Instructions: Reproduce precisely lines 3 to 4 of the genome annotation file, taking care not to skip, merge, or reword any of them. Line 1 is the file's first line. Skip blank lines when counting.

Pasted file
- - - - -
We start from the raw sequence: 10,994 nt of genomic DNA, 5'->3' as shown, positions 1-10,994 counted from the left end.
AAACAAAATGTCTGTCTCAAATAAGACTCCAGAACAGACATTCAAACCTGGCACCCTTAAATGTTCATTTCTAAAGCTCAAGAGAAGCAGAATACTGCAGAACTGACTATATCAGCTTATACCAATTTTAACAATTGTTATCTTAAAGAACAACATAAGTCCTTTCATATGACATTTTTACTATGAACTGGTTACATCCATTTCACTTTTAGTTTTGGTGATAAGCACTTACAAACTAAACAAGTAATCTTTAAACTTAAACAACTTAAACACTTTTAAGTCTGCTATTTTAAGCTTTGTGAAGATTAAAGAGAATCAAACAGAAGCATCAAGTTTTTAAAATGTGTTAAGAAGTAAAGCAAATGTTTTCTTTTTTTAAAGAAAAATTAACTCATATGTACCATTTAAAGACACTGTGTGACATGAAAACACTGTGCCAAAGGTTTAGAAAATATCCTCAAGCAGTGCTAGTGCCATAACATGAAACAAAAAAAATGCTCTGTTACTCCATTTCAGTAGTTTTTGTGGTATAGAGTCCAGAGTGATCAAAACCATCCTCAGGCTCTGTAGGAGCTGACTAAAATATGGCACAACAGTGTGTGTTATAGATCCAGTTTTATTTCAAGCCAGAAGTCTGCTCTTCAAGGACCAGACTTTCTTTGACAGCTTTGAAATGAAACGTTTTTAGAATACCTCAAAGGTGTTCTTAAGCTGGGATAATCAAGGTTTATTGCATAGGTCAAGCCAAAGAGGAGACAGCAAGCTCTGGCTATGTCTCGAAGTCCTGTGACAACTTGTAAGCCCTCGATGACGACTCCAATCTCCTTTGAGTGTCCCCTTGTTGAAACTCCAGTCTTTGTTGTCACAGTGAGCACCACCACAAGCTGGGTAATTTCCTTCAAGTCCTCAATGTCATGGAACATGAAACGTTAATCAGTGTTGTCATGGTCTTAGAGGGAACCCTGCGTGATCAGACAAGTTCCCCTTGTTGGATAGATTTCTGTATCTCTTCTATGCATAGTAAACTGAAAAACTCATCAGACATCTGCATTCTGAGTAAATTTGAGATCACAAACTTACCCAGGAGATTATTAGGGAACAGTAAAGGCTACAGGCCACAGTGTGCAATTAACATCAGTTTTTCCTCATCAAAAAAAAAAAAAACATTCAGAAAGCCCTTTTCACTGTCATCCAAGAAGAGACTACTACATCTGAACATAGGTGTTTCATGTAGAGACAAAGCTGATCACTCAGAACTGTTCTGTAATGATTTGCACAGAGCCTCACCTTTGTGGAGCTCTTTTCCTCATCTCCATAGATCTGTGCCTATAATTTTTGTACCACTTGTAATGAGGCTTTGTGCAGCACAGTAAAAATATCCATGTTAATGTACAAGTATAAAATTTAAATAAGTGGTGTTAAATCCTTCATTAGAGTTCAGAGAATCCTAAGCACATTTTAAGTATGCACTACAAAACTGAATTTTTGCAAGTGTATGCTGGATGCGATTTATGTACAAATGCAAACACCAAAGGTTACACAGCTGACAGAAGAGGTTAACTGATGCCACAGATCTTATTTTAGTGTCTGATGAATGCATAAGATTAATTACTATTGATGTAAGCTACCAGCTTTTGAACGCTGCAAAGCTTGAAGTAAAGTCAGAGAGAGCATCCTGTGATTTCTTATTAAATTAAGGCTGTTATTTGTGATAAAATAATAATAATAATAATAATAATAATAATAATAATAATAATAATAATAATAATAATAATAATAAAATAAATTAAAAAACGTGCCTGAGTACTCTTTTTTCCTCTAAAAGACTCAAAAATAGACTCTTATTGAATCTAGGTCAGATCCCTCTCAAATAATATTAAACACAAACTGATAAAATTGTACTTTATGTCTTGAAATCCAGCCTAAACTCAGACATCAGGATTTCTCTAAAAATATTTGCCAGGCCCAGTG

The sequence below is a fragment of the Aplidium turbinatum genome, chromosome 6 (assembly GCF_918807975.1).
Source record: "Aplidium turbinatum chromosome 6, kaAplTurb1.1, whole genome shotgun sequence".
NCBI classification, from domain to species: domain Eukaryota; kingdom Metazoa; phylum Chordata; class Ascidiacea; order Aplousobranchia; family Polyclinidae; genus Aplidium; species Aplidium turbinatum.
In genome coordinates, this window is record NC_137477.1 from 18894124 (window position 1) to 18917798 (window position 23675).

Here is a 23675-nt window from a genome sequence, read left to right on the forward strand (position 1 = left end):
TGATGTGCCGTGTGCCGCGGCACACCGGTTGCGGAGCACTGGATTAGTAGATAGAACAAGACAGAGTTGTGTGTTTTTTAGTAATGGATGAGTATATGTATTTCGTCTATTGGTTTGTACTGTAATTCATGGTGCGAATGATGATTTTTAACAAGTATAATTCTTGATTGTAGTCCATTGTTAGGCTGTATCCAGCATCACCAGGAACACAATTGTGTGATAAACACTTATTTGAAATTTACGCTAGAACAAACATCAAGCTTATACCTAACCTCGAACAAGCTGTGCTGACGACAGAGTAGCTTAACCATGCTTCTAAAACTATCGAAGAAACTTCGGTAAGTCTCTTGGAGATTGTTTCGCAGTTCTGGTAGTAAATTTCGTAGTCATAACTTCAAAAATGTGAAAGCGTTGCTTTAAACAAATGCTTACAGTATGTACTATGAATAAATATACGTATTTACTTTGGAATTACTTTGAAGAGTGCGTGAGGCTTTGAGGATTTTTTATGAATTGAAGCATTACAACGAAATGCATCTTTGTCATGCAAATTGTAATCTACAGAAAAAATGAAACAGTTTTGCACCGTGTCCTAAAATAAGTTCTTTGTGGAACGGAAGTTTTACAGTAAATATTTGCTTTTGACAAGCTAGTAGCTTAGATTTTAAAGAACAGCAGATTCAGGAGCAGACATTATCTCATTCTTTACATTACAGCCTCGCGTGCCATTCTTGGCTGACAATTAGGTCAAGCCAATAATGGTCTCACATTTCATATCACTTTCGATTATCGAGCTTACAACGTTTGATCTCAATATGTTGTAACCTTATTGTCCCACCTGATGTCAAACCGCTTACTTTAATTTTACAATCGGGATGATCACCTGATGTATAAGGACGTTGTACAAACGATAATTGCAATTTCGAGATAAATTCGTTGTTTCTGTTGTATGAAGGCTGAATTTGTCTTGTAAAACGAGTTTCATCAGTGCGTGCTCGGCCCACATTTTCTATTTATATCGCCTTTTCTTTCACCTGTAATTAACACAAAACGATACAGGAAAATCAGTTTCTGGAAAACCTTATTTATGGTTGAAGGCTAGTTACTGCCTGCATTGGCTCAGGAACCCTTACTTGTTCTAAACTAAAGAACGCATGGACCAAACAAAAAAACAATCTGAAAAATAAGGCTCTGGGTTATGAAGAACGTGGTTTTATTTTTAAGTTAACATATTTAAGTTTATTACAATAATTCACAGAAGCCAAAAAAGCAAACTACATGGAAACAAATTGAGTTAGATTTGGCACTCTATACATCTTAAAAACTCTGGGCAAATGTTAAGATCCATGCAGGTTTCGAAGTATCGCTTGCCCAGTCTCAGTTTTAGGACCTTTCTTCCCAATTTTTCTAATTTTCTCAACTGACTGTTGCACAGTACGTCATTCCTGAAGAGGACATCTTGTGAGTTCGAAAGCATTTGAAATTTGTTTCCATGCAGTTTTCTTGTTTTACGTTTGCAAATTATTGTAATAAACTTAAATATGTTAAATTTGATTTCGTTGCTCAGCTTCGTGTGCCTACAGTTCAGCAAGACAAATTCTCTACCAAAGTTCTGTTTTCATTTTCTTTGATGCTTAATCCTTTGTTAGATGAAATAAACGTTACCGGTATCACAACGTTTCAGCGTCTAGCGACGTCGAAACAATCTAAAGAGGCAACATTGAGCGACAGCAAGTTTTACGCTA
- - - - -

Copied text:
The sequence below is a fragment of the Aplidium turbinatum genome, chromosome 6 (assembly GCF_918807975.1).
Source record: "Aplidium turbinatum chromosome 6, kaAplTurb1.1, whole genome shotgun sequence".